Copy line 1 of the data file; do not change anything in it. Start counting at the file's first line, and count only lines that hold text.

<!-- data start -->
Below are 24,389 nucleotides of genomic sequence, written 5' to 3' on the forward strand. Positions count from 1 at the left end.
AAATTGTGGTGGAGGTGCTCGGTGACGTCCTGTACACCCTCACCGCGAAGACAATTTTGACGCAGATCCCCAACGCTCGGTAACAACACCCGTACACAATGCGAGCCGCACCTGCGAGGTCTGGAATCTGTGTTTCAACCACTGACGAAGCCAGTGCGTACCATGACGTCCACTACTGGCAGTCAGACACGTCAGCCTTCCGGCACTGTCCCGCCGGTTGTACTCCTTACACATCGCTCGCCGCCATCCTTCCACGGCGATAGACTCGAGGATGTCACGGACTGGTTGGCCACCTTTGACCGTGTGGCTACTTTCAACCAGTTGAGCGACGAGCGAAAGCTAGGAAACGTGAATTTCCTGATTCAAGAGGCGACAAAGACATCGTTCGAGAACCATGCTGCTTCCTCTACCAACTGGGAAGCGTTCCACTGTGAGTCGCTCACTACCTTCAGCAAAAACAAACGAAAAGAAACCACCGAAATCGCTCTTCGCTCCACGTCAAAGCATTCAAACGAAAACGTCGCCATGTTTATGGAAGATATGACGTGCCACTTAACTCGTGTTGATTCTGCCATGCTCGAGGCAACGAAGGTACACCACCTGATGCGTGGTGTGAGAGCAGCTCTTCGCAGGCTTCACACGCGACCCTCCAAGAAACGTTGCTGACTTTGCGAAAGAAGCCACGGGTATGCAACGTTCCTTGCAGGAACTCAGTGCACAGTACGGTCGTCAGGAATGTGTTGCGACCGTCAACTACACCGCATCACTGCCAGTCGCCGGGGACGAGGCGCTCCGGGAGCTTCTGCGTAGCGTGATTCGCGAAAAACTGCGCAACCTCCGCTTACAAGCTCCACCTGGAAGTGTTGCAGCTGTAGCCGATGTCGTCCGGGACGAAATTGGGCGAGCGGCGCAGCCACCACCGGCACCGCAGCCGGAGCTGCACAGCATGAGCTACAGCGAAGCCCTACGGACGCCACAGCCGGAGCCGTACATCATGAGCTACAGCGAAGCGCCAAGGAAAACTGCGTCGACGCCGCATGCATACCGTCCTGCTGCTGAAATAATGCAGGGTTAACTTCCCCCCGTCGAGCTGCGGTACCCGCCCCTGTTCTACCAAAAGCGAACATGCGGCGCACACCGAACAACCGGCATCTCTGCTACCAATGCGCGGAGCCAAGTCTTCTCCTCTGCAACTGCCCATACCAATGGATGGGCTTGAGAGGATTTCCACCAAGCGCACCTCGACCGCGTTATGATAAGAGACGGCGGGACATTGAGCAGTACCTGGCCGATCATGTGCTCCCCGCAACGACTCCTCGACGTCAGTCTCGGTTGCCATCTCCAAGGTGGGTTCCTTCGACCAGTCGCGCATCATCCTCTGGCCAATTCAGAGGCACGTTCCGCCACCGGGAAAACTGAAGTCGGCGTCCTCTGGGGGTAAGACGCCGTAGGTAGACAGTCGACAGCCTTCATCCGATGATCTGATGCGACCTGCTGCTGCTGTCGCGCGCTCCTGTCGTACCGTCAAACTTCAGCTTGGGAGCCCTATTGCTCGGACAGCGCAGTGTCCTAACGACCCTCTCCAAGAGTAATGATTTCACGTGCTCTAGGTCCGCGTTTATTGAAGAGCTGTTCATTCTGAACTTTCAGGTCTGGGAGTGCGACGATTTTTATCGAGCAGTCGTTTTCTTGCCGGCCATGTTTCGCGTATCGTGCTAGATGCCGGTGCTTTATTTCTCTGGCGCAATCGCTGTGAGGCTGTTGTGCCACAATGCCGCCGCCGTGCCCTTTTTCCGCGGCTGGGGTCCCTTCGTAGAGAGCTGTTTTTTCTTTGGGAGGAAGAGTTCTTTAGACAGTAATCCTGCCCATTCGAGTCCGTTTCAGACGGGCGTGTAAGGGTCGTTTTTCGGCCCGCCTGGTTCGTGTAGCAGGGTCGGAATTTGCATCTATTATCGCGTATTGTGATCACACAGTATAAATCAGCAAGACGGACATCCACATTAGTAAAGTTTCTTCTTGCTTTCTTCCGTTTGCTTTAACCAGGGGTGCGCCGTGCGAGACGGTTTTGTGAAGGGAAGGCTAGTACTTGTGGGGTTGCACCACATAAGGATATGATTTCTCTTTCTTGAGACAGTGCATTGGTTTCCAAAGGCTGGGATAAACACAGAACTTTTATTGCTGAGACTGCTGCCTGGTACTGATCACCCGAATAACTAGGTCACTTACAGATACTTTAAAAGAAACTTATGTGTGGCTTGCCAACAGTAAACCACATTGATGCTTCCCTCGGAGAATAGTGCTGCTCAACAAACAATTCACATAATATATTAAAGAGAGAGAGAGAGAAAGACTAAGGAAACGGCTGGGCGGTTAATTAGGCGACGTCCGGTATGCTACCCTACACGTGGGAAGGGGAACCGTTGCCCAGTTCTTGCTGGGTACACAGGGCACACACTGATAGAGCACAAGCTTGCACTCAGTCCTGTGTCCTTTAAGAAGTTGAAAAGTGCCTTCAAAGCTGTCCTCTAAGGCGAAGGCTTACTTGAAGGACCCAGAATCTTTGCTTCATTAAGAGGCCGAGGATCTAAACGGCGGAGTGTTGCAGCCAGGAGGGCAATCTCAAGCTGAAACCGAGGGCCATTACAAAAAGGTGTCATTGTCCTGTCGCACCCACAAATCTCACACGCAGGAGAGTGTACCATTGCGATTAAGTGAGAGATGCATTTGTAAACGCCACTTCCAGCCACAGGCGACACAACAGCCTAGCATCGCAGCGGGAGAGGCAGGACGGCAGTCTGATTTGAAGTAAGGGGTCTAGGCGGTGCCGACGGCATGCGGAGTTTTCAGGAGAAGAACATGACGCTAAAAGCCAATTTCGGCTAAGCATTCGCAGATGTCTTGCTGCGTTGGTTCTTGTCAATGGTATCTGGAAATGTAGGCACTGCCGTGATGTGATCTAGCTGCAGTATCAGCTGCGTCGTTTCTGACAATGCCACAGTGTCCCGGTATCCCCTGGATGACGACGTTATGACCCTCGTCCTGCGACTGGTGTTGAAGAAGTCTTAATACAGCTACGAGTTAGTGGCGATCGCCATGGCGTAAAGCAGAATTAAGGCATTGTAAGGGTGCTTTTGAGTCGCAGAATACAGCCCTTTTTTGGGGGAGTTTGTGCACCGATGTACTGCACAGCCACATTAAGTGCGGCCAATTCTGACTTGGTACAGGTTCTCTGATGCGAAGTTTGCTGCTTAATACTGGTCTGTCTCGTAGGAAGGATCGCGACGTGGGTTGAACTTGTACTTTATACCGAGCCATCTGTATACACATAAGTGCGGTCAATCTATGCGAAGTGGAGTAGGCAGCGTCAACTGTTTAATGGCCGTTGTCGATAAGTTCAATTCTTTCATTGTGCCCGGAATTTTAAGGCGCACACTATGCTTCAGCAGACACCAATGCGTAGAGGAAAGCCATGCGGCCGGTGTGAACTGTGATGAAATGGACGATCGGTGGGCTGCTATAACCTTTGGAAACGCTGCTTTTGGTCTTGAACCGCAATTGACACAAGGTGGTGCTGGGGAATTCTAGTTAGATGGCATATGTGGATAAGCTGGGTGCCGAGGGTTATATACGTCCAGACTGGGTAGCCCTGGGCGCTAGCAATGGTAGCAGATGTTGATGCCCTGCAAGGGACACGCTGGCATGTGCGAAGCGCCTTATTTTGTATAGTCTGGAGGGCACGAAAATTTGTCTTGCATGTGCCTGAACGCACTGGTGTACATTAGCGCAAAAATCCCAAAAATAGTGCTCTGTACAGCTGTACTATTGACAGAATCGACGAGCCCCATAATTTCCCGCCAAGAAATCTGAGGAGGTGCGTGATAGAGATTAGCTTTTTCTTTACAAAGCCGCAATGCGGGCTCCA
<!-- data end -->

Below are 24,389 nucleotides of genomic sequence, written 5' to 3' on the forward strand. Positions count from 1 at the left end.